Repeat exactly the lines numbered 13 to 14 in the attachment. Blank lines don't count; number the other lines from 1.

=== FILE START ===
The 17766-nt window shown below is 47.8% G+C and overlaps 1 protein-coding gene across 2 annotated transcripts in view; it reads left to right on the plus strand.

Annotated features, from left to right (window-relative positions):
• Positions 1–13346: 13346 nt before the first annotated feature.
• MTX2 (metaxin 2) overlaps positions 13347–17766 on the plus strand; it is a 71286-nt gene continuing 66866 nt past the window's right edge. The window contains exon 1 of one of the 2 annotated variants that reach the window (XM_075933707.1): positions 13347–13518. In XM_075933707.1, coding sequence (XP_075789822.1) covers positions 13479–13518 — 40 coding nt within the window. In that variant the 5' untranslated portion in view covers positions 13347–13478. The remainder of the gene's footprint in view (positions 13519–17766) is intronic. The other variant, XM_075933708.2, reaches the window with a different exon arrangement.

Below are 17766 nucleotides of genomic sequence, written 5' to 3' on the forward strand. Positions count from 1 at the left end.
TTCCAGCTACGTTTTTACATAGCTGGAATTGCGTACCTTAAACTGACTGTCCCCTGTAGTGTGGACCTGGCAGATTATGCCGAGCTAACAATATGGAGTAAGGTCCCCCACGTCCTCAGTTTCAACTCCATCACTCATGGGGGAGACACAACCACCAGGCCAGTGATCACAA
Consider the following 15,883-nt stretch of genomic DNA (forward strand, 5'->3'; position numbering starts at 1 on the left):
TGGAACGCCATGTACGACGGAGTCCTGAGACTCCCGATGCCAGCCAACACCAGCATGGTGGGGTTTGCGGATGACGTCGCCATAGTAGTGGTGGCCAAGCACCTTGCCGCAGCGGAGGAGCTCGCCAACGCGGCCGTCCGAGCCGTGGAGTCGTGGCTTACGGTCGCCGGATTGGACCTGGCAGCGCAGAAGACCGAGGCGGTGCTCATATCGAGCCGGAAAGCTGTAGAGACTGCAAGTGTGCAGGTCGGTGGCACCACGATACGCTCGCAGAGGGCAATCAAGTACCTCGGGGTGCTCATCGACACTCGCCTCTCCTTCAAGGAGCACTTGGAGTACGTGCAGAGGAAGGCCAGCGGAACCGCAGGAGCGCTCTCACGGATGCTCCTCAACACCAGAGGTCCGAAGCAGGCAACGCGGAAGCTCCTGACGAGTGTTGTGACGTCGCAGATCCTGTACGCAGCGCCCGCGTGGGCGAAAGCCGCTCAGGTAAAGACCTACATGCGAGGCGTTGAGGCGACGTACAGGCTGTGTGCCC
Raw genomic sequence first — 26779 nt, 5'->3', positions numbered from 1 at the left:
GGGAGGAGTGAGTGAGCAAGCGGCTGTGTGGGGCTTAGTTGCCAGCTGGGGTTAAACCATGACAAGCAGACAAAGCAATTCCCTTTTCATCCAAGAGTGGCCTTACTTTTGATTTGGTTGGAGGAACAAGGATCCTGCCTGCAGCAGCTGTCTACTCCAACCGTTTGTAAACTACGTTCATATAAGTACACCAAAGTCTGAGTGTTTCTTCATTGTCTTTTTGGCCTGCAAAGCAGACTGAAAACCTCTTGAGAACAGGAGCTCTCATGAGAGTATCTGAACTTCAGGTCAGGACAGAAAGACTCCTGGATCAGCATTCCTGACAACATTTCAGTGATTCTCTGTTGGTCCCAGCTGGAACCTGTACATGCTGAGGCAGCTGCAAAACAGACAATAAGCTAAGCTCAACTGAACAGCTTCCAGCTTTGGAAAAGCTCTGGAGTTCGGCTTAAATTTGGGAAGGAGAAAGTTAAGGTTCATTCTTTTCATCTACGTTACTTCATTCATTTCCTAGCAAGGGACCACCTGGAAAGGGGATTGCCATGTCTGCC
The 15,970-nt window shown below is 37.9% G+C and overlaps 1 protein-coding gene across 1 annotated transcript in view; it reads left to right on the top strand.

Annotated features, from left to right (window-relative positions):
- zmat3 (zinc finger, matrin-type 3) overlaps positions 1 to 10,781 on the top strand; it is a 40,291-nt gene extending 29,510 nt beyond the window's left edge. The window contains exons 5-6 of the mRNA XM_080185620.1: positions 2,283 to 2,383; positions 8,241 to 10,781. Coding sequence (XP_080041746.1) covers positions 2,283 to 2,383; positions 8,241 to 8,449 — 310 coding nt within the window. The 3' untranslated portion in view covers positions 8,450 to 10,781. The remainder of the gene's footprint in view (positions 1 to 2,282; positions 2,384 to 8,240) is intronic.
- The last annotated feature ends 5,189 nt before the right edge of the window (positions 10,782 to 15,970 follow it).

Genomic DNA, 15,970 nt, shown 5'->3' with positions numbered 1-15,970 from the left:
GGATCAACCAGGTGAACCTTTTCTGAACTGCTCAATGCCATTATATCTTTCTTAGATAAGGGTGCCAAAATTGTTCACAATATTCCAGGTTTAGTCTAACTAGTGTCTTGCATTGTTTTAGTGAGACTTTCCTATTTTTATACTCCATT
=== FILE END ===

- zmat3 (zinc finger, matrin-type 3) overlaps positions 1 to 10,781 on the top strand; it is a 40,291-nt gene extending 29,510 nt beyond the window's left edge. The window contains exons 5-6 of the mRNA XM_080185620.1: positions 2,283 to 2,383; positions 8,241 to 10,781. Coding sequence (XP_080041746.1) covers positions 2,283 to 2,383; positions 8,241 to 8,449 — 310 coding nt within the window. The 3' untranslated portion in view covers positions 8,450 to 10,781. The remainder of the gene's footprint in view (positions 1 to 2,282; positions 2,384 to 8,240) is intronic.
- The last annotated feature ends 5,189 nt before the right edge of the window (positions 10,782 to 15,970 follow it).